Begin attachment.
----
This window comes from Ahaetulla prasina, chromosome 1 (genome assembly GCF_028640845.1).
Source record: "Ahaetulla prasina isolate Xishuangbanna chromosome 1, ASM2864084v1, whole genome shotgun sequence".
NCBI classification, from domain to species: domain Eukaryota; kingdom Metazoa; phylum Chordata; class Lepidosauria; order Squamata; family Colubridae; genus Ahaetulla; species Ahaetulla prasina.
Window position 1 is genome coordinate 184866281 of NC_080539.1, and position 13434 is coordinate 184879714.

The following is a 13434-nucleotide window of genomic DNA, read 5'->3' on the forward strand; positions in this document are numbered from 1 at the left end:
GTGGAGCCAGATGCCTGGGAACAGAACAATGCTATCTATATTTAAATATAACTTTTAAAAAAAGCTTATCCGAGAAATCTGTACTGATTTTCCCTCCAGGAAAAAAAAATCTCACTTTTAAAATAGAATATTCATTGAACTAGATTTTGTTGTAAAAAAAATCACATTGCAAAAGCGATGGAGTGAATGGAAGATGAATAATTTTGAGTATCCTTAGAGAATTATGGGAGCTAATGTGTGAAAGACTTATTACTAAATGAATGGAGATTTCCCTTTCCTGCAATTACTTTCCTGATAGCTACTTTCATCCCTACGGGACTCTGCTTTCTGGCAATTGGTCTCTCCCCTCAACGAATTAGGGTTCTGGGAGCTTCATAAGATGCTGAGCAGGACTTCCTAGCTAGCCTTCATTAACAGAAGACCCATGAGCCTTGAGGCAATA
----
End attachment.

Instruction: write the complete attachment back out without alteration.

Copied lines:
This window comes from Ahaetulla prasina, chromosome 1 (genome assembly GCF_028640845.1).
Source record: "Ahaetulla prasina isolate Xishuangbanna chromosome 1, ASM2864084v1, whole genome shotgun sequence".
NCBI classification, from domain to species: domain Eukaryota; kingdom Metazoa; phylum Chordata; class Lepidosauria; order Squamata; family Colubridae; genus Ahaetulla; species Ahaetulla prasina.
Window position 1 is genome coordinate 184866281 of NC_080539.1, and position 13434 is coordinate 184879714.

The following is a 13434-nucleotide window of genomic DNA, read 5'->3' on the forward strand; positions in this document are numbered from 1 at the left end:
GTGGAGCCAGATGCCTGGGAACAGAACAATGCTATCTATATTTAAATATAACTTTTAAAAAAAGCTTATCCGAGAAATCTGTACTGATTTTCCCTCCAGGAAAAAAAAATCTCACTTTTAAAATAGAATATTCATTGAACTAGATTTTGTTGTAAAAAAAATCACATTGCAAAAGCGATGGAGTGAATGGAAGATGAATAATTTTGAGTATCCTTAGAGAATTATGGGAGCTAATGTGTGAAAGACTTATTACTAAATGAATGGAGATTTCCCTTTCCTGCAATTACTTTCCTGATAGCTACTTTCATCCCTACGGGACTCTGCTTTCTGGCAATTGGTCTCTCCCCTCAACGAATTAGGGTTCTGGGAGCTTCATAAGATGCTGAGCAGGACTTCCTAGCTAGCCTTCATTAACAGAAGACCCATGAGCCTTGAGGCAATA